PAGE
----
“People would be excited to come to town and see things they didn’t normally get to see,” said George.
“Messenger’s was the place to be,” a patron said. “It was the most enjoyable place for black folks…You could come pay your money and bump shoulders with celebrities.”
The Great Migration happened; the decline of the Southern downtown after Integration happened; the casinos happened; people, especially young people, left in waves. Yet Messenger’s Pool Hall lives to have celebrated its 100th birthday.
George mentioned the jukebox and how people kept it playing from the time the place would open until the time it closed. In his voice were both pride and regret. He never imagined himself running the place; he took over after the sudden, premature deaths of his parents, Ethel Mae and Leroy, in the 1960s. After leaving home for the military and experiencing life and freedom, he never saw himself voluntarily returning to second class citizenship, but he had younger siblings, who would have to go to foster care if he didn’t step in. Like that, a young man enjoying himself made the sacrifice and returned to a place he’d hated in the name of family. Just like the blues, his life became about duties and practicalities and desires, just out of reach. His addition to Messenger’s was ping pong, which he had found a fondness for in the military. I discovered this when speaking to Eddie and Marthella, two of the siblings George came home to care for. 3 Their earliest memories were of Messenger’s in the 1960s, just after the heyday, where the jukebox was king and they worked bussing tables for their parents. From the 1960s on, a steady decline became a steep one.
Eddie said, “Messenger’s went the way of Clarksdale.”
The Great Migration happened; the decline of the Southern downtown after Integration happened; the casinos happened; people, especially young people, left in waves. Yet Messenger’s Pool Hall lives to have celebrated its 100th birthday. Recently, Sherman, Marthella, and family spruced the place up with new paint and the blues photos that line the lounge, and it remains strong in the midst of a downtown that decades ago crumbled around it. Besides St. James Temple down the block, near where the original building stood, there is no time in my lifetime have I known for sure that any of the other buildings on that end of Fourth Street (now MLK, Jr. Boulevard) were open for business.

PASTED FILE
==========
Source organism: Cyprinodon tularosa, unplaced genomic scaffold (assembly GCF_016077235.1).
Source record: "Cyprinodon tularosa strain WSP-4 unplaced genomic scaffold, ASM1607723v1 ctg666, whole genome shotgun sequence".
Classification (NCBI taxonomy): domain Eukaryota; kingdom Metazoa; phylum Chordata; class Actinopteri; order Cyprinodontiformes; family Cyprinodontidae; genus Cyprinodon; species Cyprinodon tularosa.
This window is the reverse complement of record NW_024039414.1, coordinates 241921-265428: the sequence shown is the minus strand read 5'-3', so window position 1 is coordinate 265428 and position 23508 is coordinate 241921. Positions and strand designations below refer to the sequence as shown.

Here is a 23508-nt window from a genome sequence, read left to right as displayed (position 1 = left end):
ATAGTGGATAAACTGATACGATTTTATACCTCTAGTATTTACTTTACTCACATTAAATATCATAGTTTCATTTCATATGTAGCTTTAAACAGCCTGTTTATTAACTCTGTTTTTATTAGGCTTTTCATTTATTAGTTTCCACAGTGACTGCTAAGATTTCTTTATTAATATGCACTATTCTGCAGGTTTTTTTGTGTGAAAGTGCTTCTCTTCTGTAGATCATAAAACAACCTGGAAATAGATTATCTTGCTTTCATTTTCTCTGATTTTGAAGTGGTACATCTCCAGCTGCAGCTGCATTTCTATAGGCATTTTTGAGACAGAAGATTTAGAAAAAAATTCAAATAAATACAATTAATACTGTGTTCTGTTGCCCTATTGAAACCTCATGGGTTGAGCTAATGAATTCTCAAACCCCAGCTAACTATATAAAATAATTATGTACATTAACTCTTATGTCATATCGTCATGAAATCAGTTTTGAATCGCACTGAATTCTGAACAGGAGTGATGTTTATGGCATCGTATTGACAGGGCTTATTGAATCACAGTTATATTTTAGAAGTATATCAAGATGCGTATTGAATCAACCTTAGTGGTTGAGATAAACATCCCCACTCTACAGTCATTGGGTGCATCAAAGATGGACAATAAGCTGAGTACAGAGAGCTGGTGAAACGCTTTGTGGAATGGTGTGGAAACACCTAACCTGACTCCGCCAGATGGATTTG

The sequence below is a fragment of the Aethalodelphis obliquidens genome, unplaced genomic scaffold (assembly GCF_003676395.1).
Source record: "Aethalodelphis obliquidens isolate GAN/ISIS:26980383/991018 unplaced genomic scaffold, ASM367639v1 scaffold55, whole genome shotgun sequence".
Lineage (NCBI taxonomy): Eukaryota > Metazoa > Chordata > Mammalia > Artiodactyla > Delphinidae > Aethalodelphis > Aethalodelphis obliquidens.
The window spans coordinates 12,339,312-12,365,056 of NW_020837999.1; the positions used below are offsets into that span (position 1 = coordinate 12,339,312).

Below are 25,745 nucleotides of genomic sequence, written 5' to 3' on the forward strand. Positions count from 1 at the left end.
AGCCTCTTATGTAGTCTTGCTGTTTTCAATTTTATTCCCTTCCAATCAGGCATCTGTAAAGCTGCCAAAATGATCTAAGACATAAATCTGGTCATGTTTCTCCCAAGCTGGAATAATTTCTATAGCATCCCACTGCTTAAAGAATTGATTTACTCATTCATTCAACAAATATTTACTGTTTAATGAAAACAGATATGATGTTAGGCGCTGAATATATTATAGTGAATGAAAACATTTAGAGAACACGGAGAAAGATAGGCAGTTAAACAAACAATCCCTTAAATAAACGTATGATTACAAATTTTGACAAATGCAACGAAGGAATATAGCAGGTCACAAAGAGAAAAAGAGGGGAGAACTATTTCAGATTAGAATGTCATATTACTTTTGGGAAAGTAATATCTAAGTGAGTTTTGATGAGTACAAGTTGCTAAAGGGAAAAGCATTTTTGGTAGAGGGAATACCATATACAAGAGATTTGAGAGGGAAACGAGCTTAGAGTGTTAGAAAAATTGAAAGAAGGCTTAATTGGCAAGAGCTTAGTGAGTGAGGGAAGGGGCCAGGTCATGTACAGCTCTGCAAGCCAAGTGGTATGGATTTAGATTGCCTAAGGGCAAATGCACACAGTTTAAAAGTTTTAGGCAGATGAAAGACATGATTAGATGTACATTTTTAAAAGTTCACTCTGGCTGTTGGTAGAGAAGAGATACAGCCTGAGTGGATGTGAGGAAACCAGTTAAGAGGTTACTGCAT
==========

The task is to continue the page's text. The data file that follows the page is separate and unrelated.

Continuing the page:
“It’s nothing like it used to be,” said George, and, “The blues left Clarksdale just like everything else.”
Hull had a less cynical view. “I would think Ground Zero and a five-star restaurant (Madidi’s, which has since closed) represent progress in the city.”
“Progress for who?” said George, deadpan.
But that is the thing about the blues; deeply rooted in its plaintive desires is resistance, and deeply rooted in its resistance is hope for the future.
Finally, the interviewer agreed to disagree. When the thought of the expertly-staged Ground Zero comes to mind, I tend to agree with Mr. Messenger. We had enough jukes; we didn’t need a Disney juke for the blues to be valid. The blues was never about rich people; it was born of poor people making richness out of mess. George went on to say that a little blues still hangs on in its birthplace. I agree, and even though not enough of Clarksdale performs the blues anymore (unless you count in the church house), the blues is still unmistakably in the city’s atmosphere and lives in places like Messenger’s where it’s almost exclusively played. The growing popularity of Clarksdale’s blues festivals is integral in keeping this so.
Nowadays, Marthella’s husband, my Uncle Sherman, mans the building, and people I went to school with drape the pool tables and shoot the breeze at the bar. Many of the younger Messengers have sought their fortunes in big cities, away from the city their family was so integral in building. I wonder which, if any of them, will take their place behind the bar. It’s only natural to want to move on, I guess; Clarksdale is a hard place to make a life. But that is the thing about the blues; deeply rooted in its plaintive desires is resistance, and deeply rooted in its resistance is hope for the future. To some, that only looks like escape--I know that was the case for me; however, Messenger’s, in its continued existence, in its ties to family and the blues, is a place that reminds us that we are always welcome home.
- ^ “The New World,” Msbluestrail.org. Mississippi Blues Commission, Accessed January, 2020. http://msbluestrail.org/blues-trail-markers/the-new-world.
- ^ Buchen, Charlotte and Nurrachmen, Ria, “Messengers.’” Posted 2010. Vimeo video,12:18. https://vimeo.com/12085173.
- ^ Messenger, Eddie and Robinson, Marthella, interviewed by author, Clarksdale, MS, December, 24, 2019.